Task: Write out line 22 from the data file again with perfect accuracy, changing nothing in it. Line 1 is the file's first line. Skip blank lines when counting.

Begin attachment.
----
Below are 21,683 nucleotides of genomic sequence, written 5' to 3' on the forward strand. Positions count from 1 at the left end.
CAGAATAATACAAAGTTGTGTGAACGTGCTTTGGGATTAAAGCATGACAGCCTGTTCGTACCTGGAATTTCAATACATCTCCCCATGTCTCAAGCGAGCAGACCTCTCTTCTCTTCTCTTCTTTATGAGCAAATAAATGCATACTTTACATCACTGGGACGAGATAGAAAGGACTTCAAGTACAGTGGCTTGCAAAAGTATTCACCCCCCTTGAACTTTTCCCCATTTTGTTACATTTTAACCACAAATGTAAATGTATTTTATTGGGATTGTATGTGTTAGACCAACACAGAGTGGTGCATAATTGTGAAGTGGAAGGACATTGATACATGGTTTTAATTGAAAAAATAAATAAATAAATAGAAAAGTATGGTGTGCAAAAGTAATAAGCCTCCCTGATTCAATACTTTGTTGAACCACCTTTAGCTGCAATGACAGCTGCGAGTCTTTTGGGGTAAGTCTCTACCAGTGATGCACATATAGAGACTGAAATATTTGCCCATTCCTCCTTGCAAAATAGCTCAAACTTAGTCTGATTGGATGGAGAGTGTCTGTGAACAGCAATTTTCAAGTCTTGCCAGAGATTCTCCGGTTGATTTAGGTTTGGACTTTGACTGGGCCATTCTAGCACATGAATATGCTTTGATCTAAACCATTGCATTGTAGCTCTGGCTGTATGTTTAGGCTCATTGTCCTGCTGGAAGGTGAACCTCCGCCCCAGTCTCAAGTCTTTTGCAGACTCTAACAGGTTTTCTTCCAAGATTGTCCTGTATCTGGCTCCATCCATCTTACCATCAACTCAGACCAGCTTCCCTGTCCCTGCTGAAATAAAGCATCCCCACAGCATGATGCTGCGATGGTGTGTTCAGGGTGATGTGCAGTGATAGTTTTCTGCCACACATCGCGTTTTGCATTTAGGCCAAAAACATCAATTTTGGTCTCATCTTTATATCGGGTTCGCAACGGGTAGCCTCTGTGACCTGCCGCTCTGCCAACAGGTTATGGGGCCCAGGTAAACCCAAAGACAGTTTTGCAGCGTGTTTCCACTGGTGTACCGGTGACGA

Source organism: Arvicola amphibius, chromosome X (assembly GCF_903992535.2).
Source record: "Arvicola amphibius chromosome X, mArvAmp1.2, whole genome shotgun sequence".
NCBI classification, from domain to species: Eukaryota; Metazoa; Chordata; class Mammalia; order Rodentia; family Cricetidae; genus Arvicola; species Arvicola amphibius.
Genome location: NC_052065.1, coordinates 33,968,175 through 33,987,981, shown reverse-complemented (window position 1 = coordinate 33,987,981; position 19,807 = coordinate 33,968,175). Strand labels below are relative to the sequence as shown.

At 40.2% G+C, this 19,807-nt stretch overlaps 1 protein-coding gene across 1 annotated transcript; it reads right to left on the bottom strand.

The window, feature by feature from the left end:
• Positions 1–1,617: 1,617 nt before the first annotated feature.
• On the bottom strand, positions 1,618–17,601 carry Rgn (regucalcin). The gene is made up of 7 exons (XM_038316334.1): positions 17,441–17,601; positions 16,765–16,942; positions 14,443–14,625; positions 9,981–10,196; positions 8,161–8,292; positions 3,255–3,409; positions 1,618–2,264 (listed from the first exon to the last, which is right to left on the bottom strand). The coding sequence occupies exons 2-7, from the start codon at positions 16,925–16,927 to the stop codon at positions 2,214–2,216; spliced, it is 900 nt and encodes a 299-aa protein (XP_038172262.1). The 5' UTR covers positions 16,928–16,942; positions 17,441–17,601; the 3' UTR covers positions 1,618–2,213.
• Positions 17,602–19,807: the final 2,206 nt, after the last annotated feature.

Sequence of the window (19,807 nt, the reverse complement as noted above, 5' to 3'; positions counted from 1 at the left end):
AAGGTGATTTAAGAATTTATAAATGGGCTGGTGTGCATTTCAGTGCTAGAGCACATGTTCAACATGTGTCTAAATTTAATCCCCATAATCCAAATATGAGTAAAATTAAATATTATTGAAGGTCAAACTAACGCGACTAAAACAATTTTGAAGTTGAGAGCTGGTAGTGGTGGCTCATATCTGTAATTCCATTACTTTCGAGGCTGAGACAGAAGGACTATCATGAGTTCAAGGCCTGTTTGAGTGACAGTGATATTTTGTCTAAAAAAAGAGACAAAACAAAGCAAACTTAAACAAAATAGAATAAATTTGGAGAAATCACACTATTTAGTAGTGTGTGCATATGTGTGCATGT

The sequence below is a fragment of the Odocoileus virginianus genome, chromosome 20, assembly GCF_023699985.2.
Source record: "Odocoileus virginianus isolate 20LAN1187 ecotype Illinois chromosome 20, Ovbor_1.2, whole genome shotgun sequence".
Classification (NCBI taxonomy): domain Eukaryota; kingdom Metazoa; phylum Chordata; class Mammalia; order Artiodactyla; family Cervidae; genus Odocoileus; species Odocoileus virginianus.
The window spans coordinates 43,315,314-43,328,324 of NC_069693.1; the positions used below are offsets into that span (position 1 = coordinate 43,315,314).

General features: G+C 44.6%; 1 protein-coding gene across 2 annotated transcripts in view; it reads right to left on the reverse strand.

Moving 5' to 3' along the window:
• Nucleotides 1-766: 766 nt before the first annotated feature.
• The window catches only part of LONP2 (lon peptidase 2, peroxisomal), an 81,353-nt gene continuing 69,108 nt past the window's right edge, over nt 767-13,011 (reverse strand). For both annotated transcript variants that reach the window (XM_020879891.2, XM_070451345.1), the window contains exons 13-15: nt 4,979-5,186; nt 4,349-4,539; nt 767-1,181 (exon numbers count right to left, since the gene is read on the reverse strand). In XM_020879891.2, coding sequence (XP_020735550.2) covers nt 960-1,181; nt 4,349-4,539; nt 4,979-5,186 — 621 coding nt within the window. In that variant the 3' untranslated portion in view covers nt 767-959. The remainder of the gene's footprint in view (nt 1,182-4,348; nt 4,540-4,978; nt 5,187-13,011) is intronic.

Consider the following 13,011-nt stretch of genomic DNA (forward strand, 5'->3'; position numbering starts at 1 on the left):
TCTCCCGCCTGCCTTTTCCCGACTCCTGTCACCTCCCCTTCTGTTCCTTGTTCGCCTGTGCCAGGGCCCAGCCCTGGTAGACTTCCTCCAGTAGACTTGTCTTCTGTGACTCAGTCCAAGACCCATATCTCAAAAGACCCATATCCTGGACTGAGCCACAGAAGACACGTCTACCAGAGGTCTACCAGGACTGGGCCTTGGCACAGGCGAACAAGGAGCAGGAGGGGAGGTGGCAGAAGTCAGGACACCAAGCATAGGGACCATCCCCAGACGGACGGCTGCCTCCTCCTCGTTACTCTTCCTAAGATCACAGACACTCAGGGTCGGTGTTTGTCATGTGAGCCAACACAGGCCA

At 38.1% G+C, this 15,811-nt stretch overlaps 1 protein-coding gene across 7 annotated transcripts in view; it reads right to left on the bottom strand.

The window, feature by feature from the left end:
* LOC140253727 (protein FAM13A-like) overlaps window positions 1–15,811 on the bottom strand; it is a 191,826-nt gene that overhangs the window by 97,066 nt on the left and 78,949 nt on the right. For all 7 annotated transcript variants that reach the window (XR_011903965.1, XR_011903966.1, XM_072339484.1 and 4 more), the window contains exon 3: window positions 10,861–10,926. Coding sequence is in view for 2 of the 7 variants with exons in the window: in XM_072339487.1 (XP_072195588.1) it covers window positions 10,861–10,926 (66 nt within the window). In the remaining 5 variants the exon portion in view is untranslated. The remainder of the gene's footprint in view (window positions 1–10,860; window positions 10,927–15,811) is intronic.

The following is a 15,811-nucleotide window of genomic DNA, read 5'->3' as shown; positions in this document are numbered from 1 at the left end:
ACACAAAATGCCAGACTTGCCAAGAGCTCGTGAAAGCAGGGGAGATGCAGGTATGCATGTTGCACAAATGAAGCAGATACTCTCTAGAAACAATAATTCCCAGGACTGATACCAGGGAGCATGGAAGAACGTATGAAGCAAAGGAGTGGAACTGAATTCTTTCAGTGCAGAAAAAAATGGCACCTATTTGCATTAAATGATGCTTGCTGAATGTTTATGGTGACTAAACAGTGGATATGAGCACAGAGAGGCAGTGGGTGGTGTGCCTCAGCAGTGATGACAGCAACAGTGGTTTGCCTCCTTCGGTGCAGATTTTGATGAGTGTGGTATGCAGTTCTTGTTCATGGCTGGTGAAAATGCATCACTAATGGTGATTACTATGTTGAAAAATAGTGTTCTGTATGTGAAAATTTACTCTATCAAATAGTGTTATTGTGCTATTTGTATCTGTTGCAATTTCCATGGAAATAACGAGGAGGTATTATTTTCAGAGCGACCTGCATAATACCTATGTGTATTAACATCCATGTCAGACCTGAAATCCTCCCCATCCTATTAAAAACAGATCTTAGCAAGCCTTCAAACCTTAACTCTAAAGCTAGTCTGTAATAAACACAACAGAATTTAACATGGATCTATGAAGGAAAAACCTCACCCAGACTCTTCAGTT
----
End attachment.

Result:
Consider the following 13,011-nt stretch of genomic DNA (forward strand, 5'->3'; position numbering starts at 1 on the left):